Seventy-five years ago today, Japanese carrier-based airplanes swept over the U.S. naval base at Pearl Harbor and inflicted upon the American Navy the worst defeat in its history. It was at least its worst routing since the disgraceful Union withdrawal from the Norfolk Naval Shipyard in the spring of 1861, at the beginning of the Civil War. With surprise complete, four battleships were sunk and four more damaged, along with three cruisers and three destroyers. There were 188 planes destroyed and 159 damaged, all on the ground. More than 2400 men were killed and 1100 wounded.
The world and the United States changed profoundly that day, for it marked the end of American isolationism and the beginning of American world leadership.
The attack has long been regarded as a tactical triumph for the Imperial Japanese Navy but a strategic disaster for Japan. Aroused to fury by the sneak attack, the United States mobilized its immense productive resources and in less than four years had sunk the Japanese Navy and laid the country waste. Three years, eight months and seven days later, Japan was forced to “endure the unendurable,” in the words of Emperor Hirohito, and accept unconditional surrender.
In fact, the attack on Pearl Harbor was, at best, only a modest tactical success. To be sure, the Japanese had the bad luck of the three American aircraft carriers being at sea that morning. Had they been in port, their destruction—and aircraft carriers are very vulnerable to air attack–would have greatly delayed American victory. The Battle of Midway, which was fought six months later, reversed the strategic situation in the Pacific when aircraft from the American carriers sank four Japanese carriers. Japan, which had run riot through the Pacific since Pearl Harbor, was on defense from that point on. But had the carriers been at Pearl Harbor on December 7th, Midway—one of the most decisive naval victories in world history, the equal of Salamis and Trafalgar–could not have been fought.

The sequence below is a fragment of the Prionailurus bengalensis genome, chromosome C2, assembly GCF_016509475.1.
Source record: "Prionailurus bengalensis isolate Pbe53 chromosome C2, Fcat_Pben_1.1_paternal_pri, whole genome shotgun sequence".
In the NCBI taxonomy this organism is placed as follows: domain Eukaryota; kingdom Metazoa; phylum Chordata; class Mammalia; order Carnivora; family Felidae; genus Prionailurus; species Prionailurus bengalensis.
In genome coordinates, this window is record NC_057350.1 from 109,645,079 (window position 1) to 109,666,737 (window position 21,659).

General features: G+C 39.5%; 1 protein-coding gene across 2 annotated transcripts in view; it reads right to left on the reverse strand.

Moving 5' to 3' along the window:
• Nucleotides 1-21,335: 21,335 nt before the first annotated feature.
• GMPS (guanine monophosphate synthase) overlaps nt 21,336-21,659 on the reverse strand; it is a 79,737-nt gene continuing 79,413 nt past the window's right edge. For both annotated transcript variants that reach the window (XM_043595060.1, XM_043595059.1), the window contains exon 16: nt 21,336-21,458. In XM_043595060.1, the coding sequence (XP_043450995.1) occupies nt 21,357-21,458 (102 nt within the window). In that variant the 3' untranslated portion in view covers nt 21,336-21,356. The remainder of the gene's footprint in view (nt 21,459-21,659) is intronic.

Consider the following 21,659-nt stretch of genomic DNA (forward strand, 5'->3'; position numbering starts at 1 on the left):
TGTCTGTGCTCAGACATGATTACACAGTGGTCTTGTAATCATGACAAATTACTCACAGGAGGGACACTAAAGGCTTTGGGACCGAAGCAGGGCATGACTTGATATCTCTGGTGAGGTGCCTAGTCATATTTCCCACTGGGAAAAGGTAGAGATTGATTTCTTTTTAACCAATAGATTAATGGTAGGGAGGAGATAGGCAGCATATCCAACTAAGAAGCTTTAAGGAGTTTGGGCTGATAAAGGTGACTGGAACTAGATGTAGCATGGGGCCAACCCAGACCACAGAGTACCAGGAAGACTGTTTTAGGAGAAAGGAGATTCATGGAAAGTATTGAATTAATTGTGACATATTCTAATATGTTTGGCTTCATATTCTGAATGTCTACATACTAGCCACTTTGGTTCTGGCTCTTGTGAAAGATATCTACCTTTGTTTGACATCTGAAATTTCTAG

Worse, Admiral Nagumo, who commanded the attack on Pearl Harbor, feared that since the American carriers were not at Pearl Harbor, they might be in a position to attack him. So he called off the third wave of air attacks and headed for home. That was a disastrous mistake. Left intact at Pearl were its tank farms that held the fleet’s fuel supply and, even more important, the dry docks. Had they been destroyed, Pearl Harbor would not have been able to function as a naval base until they had been rebuilt and the Pacific war would have had to have been fought from the West Coast, 2000 miles further east of Japan.
Without the dry docks, the ships that had been sunk or damaged could not have been repaired. But because they were, of the eight battleships hit, only two (the Arizona and the Oklahoma) were beyond repair. Four of the others were back in service within ten months and the last two were in service by mid-1944. The cruisers and destroyers that had been hit were also quickly back in service. The American Pacific fleet survived Pearl Harbor.
In deciding to go to war, the Japanese government badly—fatally—misread the American character. They gambled that the loss of our Pacific fleet and main Pacific naval base would force the United States into practicing réal politique and make a deal. That wouldn’t have happened, but had the attack on Pearl Harbor been fully successful, victory over Japan would have been a much longer and much harder slog.